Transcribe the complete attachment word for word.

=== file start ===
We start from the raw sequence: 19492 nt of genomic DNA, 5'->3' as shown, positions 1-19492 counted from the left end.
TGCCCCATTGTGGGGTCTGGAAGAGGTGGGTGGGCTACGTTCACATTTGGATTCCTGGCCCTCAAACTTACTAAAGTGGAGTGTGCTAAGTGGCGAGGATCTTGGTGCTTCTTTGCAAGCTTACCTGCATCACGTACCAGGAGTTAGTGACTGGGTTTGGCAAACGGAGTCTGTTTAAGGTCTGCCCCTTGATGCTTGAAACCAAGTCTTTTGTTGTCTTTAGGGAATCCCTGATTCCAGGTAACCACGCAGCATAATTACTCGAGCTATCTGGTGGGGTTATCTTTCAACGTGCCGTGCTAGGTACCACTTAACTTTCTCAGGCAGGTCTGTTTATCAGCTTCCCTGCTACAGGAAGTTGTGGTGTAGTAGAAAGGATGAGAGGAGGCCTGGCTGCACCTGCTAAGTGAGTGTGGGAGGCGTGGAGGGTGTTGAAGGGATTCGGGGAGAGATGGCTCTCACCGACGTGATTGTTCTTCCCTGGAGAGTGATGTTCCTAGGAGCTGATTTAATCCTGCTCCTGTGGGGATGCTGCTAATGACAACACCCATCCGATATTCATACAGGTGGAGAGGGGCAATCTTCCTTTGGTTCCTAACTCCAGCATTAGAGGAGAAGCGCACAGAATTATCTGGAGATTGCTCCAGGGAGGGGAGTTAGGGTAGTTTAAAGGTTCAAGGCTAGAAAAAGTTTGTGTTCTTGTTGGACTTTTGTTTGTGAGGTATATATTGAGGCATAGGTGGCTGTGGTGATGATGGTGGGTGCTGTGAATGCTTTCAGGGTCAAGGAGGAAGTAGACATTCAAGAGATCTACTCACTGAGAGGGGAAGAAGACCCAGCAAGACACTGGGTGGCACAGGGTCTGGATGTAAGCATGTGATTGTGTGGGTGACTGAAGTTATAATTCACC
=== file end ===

We start from the raw sequence: 19492 nt of genomic DNA, 5'->3' as shown, positions 1-19492 counted from the left end.
TGCCCCATTGTGGGGTCTGGAAGAGGTGGGTGGGCTACGTTCACATTTGGATTCCTGGCCCTCAAACTTACTAAAGTGGAGTGTGCTAAGTGGCGAGGATCTTGGTGCTTCTTTGCAAGCTTACCTGCATCACGTACCAGGAGTTAGTGACTGGGTTTGGCAAACGGAGTCTGTTTAAGGTCTGCCCCTTGATGCTTGAAACCAAGTCTTTTGTTGTCTTTAGGGAATCCCTGATTCCAGGTAACCACGCAGCATAATTACTCGAGCTATCTGGTGGGGTTATCTTTCAACGTGCCGTGCTAGGTACCACTTAACTTTCTCAGGCAGGTCTGTTTATCAGCTTCCCTGCTACAGGAAGTTGTGGTGTAGTAGAAAGGATGAGAGGAGGCCTGGCTGCACCTGCTAAGTGAGTGTGGGAGGCGTGGAGGGTGTTGAAGGGATTCGGGGAGAGATGGCTCTCACCGACGTGATTGTTCTTCCCTGGAGAGTGATGTTCCTAGGAGCTGATTTAATCCTGCTCCTGTGGGGATGCTGCTAATGACAACACCCATCCGATATTCATACAGGTGGAGAGGGGCAATCTTCCTTTGGTTCCTAACTCCAGCATTAGAGGAGAAGCGCACAGAATTATCTGGAGATTGCTCCAGGGAGGGGAGTTAGGGTAGTTTAAAGGTTCAAGGCTAGAAAAAGTTTGTGTTCTTGTTGGACTTTTGTTTGTGAGGTATATATTGAGGCATAGGTGGCTGTGGTGATGATGGTGGGTGCTGTGAATGCTTTCAGGGTCAAGGAGGAAGTAGACATTCAAGAGATCTACTCACTGAGAGGGGAAGAAGACCCAGCAAGACACTGGGTGGCACAGGGTCTGGATGTAAGCATGTGATTGTGTGGGTGACTGAAGTTATAATTCACC